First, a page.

February 2014

Feb
2014
Vol. 26. No. 1

EDITORIAL

A view from the ground

I’ve been thinking about mental health care and the Affordable Care Act (ACA) and want to blow off some steam. I am hoping that over time our patients will experience less stigma, that the ACA will help bring parity to mental illnesses with regard to insurance coverage and that access to psychiatric care will improve…

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ORIGINAL RESEARCH

Extended-release quetiapine fumarate (quetiapine XR) as adjunctive therapy in patients with generalized anxiety disorder and a history of inadequate treatment response: A randomized, double-blind study

Arifulla Khan, MD | Sarah Atkinson, MD | Irina Mezhebovsky, MD | Fahua She, MS | Todd Leathers, MBA | Sanjeev Pathak, MD

BACKGROUND: For many patients with generalized anxiety disorder (GAD), first-line treatment does not lead to remission. This study investigated the efficacy and tolerability of adjunctive extended-release quetiapine fumarate (quetiapine XR) in patients with GAD and an inadequate response to discerning serotonin reuptake inhibitors (SSRIs) and serotonin-norepinephrine reuptake inhibitors (SNRIs).


METHODS: Patients were randomized to quetiapine XR or placebo adjunctive to SSRI/SNRIs in an 11-week study. The primary endpoint was change from randomization to week 8 in Hamilton Anxiety Rating Scale (HAM-A) total score. Secondary variables were HAM-A psychic/somatic clusters, response, and remission, and Clinical Global Impression–Severity of Illness (CGI-S) score.


RESULTS: A total of 409 patients received quetiapine XR (n = 209) or placebo (n = 200). The week 8 mean change in HAM-A total score was not statistically significant for quetiapine XR (–10.74; P = .079) vs placebo (–9.61). Secondary variables were generally consistent with the primary analysis, except for a significant reduction in HAM-A total score (week 1) and significant improvements in HAM-A psychic cluster and CGI-S total scores (week 8). Adverse events included dry mouth, somnolence, sedation, headache, and dizziness.


CONCLUSIONS: In patients with GAD and an inadequate response to SSRI/ SNRIs, adjunctive quetiapine XR did not show a statistically significant effect for the primary endpoint at week 8, although some secondary endpoints were statistically significant vs placebo. Quetiapine XR was generally well tolerated.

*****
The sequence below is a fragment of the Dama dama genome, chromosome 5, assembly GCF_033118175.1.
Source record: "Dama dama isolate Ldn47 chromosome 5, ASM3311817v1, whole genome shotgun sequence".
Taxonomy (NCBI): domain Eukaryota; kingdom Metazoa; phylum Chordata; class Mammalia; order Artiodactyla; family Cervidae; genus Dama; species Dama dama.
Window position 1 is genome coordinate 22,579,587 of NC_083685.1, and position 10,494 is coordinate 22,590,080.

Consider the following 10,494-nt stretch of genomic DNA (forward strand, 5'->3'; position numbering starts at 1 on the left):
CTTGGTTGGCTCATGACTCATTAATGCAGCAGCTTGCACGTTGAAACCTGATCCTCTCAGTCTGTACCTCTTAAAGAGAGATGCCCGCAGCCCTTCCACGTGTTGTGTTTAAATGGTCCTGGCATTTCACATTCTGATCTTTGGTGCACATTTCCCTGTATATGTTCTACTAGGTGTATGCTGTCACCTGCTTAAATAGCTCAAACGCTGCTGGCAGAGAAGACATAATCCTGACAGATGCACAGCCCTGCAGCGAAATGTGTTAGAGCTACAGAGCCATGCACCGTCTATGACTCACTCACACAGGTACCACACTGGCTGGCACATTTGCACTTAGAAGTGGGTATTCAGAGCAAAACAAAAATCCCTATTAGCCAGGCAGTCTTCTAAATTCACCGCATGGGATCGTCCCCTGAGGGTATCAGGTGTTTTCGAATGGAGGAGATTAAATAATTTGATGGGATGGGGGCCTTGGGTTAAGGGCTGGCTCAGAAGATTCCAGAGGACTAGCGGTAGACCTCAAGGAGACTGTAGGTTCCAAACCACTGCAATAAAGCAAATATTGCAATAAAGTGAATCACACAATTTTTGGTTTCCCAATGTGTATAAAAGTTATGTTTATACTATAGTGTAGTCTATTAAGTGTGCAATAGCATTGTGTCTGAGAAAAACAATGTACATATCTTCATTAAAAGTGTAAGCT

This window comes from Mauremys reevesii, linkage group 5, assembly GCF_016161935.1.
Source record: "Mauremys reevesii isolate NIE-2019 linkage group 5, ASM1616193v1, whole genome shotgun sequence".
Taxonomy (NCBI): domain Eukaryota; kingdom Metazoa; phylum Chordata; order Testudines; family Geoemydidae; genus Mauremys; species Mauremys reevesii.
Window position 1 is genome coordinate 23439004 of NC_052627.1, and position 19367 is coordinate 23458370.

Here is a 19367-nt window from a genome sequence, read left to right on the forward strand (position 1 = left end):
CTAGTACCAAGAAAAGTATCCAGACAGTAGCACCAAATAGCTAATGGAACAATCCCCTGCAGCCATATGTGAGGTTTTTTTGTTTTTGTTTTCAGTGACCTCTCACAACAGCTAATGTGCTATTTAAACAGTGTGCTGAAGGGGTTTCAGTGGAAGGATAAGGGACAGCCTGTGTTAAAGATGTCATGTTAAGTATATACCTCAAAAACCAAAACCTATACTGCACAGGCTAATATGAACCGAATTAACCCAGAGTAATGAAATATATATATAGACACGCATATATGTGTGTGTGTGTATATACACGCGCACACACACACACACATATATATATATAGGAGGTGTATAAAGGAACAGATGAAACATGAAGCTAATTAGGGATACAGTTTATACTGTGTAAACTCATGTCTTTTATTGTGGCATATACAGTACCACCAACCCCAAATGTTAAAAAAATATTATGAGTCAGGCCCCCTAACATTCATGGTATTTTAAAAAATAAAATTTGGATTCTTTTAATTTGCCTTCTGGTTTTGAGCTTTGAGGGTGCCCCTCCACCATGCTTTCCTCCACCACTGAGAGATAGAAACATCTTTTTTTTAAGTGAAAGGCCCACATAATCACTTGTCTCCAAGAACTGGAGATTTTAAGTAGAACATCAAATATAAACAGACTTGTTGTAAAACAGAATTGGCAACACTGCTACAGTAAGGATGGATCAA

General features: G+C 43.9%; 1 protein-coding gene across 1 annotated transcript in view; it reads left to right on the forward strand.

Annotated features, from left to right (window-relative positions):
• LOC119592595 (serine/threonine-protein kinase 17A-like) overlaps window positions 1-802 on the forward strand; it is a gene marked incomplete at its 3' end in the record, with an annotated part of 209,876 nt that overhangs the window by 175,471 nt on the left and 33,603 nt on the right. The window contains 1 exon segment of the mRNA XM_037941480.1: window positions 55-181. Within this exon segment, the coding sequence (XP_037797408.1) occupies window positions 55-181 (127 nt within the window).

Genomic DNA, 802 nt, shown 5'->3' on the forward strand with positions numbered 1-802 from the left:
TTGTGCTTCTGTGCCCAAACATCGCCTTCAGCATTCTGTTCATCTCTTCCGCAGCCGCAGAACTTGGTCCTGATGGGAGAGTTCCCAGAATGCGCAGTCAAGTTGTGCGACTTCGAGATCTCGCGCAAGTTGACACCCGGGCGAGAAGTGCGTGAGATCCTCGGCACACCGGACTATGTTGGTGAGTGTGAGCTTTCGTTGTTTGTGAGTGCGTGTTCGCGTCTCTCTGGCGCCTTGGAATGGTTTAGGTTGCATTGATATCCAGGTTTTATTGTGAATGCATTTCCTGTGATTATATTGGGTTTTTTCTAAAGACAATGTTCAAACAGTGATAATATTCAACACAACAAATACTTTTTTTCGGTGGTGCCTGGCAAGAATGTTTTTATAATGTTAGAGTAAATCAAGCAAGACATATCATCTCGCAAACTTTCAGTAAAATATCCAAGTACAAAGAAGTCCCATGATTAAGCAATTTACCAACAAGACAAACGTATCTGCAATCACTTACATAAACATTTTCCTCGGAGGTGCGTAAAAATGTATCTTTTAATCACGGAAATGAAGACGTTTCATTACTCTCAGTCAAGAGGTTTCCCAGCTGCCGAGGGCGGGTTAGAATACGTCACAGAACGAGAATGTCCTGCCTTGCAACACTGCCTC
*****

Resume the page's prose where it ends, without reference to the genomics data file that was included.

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Impact of exogenous testosterone on mood: A systematic review and meta-analysis of randomized placebo-controlled trials

Hamid R. Amanatkar, MD | John T. Chibnall, PhD | Byung-Woun Seo, PhD | Jothika N. Manepalli, MD | George T. Grossberg, MD

BACKGROUND: In the last decade, there has been a surge of new clinical trials studying the impact of exogenous testosterone on mood. The results of these studies have been inconsistent.


METHODS: Meta-analysis of controlled clinical trials using common depression rating scales was performed.


RESULTS: Sixteen trials with a total of 944 subjects met selection criteria. Meta-analysis of data showed a significant positive impact of testosterone on mood (z = 4.592; P < .0001). Subgroup analysis showed a significant effect size of 5.279 (P < .0001) in the trials with a mean age of <60 years. However, the effect size was not statistically significant in those trials with a mean age of >60 years. The effect size in hypogonadal men was 4.192 (P < .0001), whereas the result was not statistically significant in eugonadal men. In addition, the effect size was larger in subthreshold depression compared with major depression. Oral testosterone compared with oral dehydroepiandrosterone, testosterone gel, and intramuscular testosterone did not show a significant result. Larger effect size was observed in the studies of 8 to 24 weeks’ duration.